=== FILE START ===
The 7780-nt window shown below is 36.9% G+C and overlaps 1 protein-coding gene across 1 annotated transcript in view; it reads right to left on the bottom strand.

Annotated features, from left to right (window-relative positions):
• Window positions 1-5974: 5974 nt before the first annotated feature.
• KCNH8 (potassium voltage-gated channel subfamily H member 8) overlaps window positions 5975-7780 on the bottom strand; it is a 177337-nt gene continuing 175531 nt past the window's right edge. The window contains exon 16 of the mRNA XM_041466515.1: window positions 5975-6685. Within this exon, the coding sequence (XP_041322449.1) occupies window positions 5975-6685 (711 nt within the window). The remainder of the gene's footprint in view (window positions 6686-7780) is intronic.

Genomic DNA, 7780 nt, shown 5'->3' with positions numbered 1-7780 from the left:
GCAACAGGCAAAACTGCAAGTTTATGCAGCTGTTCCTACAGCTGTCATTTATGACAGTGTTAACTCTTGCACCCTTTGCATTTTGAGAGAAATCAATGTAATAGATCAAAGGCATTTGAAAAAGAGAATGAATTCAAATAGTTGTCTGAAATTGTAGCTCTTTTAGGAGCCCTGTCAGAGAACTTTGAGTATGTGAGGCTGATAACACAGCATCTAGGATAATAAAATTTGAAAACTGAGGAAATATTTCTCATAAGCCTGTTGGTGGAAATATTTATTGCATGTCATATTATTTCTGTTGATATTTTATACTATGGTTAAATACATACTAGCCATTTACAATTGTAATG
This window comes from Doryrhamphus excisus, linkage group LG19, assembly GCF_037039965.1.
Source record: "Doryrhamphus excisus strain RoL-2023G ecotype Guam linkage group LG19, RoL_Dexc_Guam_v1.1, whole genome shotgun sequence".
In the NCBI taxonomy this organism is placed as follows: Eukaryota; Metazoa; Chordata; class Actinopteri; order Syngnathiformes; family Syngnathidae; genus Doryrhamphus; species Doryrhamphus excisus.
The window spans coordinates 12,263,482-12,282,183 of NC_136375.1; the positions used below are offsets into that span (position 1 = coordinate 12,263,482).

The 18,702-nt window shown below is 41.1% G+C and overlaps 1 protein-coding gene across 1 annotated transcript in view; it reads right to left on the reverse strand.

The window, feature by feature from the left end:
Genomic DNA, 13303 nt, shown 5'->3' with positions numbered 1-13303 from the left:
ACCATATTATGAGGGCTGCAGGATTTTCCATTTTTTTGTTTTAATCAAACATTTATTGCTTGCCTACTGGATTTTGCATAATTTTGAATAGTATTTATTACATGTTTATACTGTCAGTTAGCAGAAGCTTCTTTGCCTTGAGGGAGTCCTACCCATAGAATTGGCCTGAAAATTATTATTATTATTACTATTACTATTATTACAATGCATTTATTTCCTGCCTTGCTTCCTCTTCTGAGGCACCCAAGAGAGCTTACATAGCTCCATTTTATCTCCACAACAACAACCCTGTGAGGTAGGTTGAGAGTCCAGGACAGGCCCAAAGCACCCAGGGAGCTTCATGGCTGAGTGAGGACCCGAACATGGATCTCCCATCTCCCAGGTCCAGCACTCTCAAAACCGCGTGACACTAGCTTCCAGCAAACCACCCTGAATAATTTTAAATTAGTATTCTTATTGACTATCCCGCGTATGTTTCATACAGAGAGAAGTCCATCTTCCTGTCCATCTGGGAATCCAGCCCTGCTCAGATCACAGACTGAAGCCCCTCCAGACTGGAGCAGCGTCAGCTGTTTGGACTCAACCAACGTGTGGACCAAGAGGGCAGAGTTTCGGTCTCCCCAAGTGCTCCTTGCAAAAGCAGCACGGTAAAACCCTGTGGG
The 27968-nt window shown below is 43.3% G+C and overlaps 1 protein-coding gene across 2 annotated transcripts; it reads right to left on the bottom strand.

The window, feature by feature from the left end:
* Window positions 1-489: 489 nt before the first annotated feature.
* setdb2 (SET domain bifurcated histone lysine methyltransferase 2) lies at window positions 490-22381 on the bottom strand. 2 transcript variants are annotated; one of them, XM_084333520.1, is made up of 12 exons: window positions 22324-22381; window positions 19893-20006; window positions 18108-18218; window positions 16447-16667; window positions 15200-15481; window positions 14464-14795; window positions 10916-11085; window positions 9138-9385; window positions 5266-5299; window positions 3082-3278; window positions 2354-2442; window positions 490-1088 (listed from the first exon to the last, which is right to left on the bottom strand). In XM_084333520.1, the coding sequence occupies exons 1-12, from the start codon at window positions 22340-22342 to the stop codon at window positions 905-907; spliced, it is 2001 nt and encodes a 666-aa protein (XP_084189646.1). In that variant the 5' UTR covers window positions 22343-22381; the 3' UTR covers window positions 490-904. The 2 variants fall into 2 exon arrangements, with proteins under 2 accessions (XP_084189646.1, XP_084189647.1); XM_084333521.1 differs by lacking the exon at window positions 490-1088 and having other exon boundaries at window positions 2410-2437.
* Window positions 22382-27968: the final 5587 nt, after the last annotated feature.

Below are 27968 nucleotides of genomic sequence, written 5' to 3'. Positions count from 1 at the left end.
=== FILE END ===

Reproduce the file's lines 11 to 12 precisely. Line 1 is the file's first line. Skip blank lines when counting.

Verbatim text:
The 18,702-nt window shown below is 41.1% G+C and overlaps 1 protein-coding gene across 1 annotated transcript in view; it reads right to left on the reverse strand.

The window, feature by feature from the left end: